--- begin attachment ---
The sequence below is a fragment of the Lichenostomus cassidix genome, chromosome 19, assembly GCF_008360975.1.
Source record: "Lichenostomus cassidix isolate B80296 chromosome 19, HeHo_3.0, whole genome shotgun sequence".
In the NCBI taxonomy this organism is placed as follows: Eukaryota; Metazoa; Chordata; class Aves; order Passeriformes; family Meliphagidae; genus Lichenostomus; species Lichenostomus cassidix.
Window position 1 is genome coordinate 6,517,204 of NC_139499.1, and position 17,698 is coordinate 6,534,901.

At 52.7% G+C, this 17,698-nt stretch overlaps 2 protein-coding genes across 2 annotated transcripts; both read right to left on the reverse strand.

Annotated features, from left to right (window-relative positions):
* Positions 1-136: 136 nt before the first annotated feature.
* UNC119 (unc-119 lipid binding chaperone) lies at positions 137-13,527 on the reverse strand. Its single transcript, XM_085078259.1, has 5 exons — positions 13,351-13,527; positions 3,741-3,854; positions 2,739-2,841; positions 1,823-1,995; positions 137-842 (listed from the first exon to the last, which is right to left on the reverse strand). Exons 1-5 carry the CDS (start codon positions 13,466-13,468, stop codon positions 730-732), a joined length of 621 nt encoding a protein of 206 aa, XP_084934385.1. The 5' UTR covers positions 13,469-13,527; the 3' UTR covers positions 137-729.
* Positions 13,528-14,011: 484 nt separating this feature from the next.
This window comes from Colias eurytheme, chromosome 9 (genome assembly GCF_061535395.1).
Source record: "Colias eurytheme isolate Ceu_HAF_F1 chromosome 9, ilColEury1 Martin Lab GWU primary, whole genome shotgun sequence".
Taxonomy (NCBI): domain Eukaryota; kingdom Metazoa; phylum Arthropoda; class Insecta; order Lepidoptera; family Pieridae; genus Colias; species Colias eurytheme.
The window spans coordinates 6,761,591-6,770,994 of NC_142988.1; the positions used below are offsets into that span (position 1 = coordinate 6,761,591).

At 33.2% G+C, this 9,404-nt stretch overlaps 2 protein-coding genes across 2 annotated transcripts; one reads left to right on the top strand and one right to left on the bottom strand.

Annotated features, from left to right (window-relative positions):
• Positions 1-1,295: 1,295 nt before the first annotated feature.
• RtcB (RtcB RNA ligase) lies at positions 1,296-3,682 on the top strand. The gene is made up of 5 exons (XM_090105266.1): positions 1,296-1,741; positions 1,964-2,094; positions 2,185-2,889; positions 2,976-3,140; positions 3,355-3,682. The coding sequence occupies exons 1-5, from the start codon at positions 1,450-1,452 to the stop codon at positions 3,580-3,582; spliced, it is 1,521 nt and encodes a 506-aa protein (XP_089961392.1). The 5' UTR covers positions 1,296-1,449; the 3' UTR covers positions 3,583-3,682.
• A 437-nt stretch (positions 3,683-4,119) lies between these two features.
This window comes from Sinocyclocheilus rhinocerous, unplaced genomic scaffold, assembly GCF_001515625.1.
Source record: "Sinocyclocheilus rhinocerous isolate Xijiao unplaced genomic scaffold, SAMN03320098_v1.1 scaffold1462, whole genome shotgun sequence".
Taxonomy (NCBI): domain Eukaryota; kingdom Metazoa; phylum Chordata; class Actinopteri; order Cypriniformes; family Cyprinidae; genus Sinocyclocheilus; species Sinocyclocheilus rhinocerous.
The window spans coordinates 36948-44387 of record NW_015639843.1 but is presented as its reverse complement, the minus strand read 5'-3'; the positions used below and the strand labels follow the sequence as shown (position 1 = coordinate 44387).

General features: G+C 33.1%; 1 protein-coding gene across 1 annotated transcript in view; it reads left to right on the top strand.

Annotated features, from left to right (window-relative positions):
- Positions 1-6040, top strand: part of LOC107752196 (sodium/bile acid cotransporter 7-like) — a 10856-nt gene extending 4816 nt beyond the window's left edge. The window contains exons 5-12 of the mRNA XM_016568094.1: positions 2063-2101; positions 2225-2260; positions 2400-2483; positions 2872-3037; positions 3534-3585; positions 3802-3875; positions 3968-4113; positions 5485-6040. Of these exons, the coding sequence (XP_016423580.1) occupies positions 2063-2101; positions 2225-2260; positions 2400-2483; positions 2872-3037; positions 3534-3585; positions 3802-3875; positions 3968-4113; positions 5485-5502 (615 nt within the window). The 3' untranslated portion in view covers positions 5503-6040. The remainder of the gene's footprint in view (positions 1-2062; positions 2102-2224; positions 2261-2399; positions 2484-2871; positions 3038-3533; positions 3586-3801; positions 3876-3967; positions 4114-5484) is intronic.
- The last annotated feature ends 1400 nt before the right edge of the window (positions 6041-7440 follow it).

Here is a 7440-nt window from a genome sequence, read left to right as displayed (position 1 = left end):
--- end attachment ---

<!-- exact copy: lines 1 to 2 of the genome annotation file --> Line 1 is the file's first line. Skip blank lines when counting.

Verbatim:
The sequence below is a fragment of the Lichenostomus cassidix genome, chromosome 19, assembly GCF_008360975.1.
Source record: "Lichenostomus cassidix isolate B80296 chromosome 19, HeHo_3.0, whole genome shotgun sequence".